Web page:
Salvador E Lluch-Cota, Miguel Tripp-Valdéz, Daniel B Lluch-Cota, Daniel Lluch-Belda, Jan Verbesselt, Hugo Herrera-Cervantes, Jesús Bautista-Romero


Changes in global mean sea surface temperature may have potential negative implications for natural and socioeconomic systems; however, measurements to predict trends in different regions have been limited and sometimes contradictory. In this study, an assessment of sea surface temperature change signals in the seas off Mexico is presented and compared to other regions and the world ocean, and to selected basin scale climatic indices of the North Pacific, the Atlantic and the tropical Pacific variability. We identified eight regions with different exposure to climate variability: In the Pacific, the west coast of the Baja California peninsula with mostly no trend, the Gulf of California with a modest cooling trend during the last 20 to 25 years, the oceanic area with the most intense recent cooling trend, the southern part showing an intense warming trend, and a band of no trend setting the boundary between North-Pacific and tropical-Pacific variability patterns; in the Atlantic, the northeast Gulf of Mexico shows cooling, while the western Gulf of Mexico and the Caribbean have been warming for more than three decades. Potential interactions with fisheries and coastal sensitive ecosystems are discussed.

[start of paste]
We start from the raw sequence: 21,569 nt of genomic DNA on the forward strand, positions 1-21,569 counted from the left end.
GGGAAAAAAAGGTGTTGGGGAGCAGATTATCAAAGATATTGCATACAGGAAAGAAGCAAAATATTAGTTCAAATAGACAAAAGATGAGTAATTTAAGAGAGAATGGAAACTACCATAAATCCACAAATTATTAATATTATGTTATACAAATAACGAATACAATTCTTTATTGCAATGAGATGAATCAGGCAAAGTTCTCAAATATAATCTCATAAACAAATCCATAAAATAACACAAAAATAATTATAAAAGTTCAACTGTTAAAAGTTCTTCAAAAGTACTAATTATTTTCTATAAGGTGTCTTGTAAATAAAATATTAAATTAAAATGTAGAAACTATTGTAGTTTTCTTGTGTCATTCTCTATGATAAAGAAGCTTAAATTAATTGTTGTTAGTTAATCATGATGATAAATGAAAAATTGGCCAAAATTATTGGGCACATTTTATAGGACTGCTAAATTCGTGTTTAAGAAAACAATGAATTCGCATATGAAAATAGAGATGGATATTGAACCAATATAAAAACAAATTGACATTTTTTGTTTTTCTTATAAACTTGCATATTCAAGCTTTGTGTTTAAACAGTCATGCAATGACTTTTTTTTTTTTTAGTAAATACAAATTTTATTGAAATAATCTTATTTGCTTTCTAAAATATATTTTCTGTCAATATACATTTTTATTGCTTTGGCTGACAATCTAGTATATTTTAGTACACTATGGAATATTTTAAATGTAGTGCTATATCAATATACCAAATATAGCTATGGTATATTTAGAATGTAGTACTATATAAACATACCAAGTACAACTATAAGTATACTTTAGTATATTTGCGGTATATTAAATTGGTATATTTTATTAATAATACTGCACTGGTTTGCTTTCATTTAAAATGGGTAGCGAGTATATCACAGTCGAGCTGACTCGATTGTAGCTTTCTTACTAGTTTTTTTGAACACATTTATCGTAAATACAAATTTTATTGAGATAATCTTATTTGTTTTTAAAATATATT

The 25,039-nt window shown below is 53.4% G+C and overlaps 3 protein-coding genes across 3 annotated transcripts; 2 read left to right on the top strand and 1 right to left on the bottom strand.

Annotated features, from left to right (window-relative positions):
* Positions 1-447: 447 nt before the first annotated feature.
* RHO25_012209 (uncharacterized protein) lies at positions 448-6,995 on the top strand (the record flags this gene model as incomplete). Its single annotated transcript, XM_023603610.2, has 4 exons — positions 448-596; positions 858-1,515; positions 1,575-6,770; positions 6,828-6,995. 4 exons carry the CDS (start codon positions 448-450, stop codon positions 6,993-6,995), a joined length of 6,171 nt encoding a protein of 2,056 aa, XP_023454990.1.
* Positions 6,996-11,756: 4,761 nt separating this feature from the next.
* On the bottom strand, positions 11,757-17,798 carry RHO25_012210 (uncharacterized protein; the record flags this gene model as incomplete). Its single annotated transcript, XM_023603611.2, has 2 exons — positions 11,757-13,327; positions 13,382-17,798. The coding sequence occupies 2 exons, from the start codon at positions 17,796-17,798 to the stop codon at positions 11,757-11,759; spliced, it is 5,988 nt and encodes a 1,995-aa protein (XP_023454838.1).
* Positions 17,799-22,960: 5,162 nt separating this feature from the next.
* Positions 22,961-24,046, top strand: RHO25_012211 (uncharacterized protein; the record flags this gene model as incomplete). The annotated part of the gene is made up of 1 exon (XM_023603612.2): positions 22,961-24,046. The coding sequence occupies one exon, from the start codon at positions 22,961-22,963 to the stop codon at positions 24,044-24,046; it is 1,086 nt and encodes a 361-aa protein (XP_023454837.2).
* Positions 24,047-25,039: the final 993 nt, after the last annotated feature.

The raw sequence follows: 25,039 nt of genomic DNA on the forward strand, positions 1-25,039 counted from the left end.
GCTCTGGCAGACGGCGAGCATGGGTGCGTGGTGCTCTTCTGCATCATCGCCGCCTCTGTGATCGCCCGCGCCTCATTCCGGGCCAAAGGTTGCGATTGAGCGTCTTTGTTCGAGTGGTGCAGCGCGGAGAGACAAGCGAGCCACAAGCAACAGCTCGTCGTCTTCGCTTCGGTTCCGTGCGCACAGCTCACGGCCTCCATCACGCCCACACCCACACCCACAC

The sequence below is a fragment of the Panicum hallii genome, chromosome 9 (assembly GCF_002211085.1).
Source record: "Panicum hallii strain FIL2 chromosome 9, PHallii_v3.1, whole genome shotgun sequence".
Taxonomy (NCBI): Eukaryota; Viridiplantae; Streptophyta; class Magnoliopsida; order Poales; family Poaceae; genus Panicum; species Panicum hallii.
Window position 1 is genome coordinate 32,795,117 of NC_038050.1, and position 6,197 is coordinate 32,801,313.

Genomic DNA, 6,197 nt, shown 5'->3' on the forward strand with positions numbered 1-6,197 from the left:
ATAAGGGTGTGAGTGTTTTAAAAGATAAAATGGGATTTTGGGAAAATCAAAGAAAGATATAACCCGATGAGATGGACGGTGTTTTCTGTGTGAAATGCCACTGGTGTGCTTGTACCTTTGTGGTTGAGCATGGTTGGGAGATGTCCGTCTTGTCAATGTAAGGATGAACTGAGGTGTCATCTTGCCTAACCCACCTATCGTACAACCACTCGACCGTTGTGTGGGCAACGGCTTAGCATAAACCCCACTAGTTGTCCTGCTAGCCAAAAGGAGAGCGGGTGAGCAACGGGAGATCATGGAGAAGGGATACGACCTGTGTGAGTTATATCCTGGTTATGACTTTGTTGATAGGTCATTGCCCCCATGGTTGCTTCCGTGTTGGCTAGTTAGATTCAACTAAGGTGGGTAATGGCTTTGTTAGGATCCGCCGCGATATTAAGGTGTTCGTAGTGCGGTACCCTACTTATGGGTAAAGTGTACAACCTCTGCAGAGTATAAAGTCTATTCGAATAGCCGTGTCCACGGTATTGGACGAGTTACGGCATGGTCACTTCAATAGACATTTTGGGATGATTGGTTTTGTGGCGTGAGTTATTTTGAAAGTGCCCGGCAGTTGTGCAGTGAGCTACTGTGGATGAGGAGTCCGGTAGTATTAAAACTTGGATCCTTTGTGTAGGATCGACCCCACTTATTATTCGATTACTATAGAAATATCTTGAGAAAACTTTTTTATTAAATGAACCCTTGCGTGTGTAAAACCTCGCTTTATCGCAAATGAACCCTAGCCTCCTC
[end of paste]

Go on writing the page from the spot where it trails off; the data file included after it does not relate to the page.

Climate change, trends, ocean temperatures, regional scale.

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